Shalit - Tomer Appelbaum - June 26, 2011
The Shalit family in Jerusalem, June 26, 2011 Photo by Tomer Appelbaum
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Benjamin Huguet
France's ambassador to Israel Christophe Bigot presenting Aviva and Noam Shalit with a letter from French President Nicolas Sarkozy on June 25, 2011, the 5th anniversary of Gilad Shalit's abduction. Photo by Benjamin Huguet

Noam Shalit declared Sunday that the family of abducted Israel Defense Forces soldier Gilad Shalit plans to intensify their battle to release their son, saying that Prime Minister Benjamin Netanyahu has no mandate to sentence his son to death.


"We say to Israeli Prime Minister Benjamin Netanyahu: you have no mandate to sentence Gilad to death," Shalit said during a press conference in front of the prime minister's official home in Jerusalem.


In a government meeting Sunday, Netanyahu said that Israel accepted the German mediator's offer, but Hamas never responded. "As long as Gilad Shalit isn't here, we have failed," said Interior Minister Eli Yishai.


Saturday marked five years since Gilad was captured by Hamas and taken to Gaza.
"The stubbornness and the obstinacy that you prime minister display in this sad affair is a real and immediate threat – not imaginary and not our fantasy – to Gilad's life. It is also a threat to the national strength and values of the state of Israel which we have been raised on for generations," Shalit said.


"In the absence of pressure placed on Hamas leadership, you must fulfill your duty to the IDF soldier that you sent over five years ago. Pay the price that is needed out of strength and not out of weakness, before it is too late," he added.


Shalit talked about the Jibril Agreement in 1985 between Israel and the Popular Front for the Liberation of Palestine, in which Israel released 1,150 prisoners in exchange for three Israeli prisoners. "We claim the situation on the ground is completely different… today the control mechanisms of the Israeli government and the Palestinian Authority are far better," he said.


"In 2004 we made the Tenenbaum deal," Shalit continued, referring to an Israeli business man who was kidnapped to Lebanon and released in exchange for 435 prisoners held in Israel. "It was said then that the deal will lead to the murder of dozens of Israelis. The head of the Shin Bet at the time, Avi Dichter, clearly said he does not recognize those numbers, not even close." Shalit added that security prisoners are released every day, and "whoever wants and can carry out a terrorist attack after upgrading himself in the best school for terrorism – the Israeli prison – will do so regardless of a deal."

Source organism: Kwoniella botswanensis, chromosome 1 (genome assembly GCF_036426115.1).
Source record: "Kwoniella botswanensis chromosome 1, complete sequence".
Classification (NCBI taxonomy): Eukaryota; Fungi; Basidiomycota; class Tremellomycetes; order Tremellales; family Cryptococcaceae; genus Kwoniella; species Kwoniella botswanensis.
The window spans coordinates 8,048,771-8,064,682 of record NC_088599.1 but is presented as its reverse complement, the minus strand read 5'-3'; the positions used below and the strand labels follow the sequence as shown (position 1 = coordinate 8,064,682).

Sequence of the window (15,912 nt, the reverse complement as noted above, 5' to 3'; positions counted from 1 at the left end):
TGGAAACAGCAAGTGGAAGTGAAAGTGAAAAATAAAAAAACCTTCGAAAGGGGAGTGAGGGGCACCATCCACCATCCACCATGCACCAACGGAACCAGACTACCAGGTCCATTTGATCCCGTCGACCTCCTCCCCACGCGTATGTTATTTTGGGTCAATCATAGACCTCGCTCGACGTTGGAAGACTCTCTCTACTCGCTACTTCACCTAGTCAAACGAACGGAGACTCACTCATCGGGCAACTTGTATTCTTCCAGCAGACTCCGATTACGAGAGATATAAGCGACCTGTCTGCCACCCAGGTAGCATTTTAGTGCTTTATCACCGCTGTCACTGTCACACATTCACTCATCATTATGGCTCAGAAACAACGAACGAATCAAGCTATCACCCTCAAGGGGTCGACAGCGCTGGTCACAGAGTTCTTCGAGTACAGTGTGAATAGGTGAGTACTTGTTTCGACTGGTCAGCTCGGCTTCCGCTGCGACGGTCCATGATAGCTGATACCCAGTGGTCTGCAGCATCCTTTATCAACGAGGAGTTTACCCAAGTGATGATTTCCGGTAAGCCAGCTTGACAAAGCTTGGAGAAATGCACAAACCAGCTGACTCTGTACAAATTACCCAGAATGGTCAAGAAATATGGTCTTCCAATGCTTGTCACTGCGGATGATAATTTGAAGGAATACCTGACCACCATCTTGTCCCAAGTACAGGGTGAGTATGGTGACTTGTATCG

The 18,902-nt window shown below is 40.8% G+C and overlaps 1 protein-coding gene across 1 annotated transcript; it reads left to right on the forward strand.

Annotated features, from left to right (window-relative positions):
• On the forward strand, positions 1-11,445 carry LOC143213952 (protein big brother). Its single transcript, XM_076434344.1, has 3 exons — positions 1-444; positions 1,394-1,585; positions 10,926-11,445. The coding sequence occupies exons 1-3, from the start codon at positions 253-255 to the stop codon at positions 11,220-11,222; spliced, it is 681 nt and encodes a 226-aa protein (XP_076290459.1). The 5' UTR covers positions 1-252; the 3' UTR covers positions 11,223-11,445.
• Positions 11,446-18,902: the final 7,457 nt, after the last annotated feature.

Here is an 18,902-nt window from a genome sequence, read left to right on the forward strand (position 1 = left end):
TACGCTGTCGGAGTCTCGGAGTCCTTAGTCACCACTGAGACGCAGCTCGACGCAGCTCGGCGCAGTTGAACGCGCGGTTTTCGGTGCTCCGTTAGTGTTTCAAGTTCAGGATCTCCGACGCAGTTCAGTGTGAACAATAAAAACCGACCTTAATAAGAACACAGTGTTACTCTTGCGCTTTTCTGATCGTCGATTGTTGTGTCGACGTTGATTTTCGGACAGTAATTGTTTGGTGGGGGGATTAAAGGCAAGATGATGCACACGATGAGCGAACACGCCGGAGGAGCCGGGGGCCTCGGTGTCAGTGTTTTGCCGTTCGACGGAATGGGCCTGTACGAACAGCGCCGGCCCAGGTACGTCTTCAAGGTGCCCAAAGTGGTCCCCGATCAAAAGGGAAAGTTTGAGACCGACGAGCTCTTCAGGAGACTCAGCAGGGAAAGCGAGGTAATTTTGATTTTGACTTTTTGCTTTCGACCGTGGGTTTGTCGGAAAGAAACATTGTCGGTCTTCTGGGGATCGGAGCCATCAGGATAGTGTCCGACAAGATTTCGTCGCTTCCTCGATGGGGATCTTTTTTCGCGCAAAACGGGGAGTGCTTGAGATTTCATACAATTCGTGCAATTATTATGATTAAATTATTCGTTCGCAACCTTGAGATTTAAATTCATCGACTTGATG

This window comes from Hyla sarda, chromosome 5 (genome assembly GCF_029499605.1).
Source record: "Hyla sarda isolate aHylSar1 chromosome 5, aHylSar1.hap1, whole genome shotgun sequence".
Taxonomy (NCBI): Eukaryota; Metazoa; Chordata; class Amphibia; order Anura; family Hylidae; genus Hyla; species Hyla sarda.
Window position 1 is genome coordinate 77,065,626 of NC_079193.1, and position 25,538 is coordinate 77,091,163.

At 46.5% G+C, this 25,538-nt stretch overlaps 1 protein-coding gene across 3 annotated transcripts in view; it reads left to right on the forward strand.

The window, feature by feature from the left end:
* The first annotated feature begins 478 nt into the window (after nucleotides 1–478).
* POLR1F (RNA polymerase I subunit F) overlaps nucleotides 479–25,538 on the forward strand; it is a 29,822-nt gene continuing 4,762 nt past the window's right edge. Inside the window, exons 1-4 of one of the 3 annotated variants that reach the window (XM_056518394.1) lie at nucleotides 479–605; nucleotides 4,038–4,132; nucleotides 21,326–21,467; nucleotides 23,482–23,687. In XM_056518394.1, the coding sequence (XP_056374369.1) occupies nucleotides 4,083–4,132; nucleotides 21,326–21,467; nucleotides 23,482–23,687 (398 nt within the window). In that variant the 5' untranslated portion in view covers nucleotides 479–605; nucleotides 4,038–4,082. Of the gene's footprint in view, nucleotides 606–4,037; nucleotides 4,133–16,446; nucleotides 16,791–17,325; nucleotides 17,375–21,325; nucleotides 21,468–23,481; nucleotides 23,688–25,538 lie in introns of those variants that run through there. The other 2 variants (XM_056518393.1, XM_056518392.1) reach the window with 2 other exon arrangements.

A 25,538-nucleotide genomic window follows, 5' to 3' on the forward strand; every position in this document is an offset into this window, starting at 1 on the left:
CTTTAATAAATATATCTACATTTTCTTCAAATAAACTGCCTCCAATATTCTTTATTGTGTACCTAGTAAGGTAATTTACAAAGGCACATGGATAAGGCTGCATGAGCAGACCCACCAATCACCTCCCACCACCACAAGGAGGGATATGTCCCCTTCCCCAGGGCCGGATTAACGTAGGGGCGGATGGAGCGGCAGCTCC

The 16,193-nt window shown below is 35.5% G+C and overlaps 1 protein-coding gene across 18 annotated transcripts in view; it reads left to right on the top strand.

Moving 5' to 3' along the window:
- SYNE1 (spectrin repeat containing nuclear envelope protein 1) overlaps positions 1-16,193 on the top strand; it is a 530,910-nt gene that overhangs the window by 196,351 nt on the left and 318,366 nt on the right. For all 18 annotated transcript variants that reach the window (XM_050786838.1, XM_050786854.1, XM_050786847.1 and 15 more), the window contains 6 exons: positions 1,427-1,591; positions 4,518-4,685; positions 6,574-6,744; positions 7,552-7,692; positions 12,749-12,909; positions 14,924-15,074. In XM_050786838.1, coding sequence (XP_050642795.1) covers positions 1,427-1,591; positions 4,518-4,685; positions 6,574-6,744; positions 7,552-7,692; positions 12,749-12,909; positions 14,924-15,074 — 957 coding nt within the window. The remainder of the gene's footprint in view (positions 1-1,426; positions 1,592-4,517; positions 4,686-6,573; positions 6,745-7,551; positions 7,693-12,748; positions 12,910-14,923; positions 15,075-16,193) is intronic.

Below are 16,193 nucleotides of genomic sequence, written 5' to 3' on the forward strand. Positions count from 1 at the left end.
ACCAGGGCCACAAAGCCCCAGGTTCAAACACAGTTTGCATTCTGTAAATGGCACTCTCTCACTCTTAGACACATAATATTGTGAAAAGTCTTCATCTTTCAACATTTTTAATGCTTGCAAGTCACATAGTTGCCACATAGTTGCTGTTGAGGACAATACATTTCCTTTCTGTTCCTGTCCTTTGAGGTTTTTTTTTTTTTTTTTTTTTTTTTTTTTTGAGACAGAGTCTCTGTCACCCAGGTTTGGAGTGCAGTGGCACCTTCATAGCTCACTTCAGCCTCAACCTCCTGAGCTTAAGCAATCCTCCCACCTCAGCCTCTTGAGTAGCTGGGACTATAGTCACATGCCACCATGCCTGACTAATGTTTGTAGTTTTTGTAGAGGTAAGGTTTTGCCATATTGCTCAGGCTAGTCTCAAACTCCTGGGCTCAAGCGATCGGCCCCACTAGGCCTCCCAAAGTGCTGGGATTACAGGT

During the press conference, the Shalit family members unveiled a new campaign aimed at increasing the pressure on the government, titled "The National Referendum to Save Gilad." A number of former senior members of the security services are taking part in the initiative, and will voice their support for the current proposal for a prisoner swap.


I addition, the family hopes to gather support from hundreds of thousands of Israelis who will be asked to "vote" in favor of the deal by sending text messages to a special cellular number, 5252. According to the proposal the family is advocating, Israel would release 450 terrorists with blood on their hands and 500 others to be chosen by Israel. The next stage of the campaign will be revealed in the coming days.


Approximately 650 people gathered on Saturday at an armored corps monument in the Eshkol region of the western Negev to mark the sad occasion. The protesters called on the government to accept Hamas' terms for a prisoner swap.

Shalit's family did not attend the rally, but Gilad's grandfather, Zvi Shalit, sent a letter that was read out loud. "The people involved talk to us from time to time, caress our heads, but my dear grandchild Gilad is still rotting away in the Hamas cellars having done nothing wrong, like a common criminal," he wrote.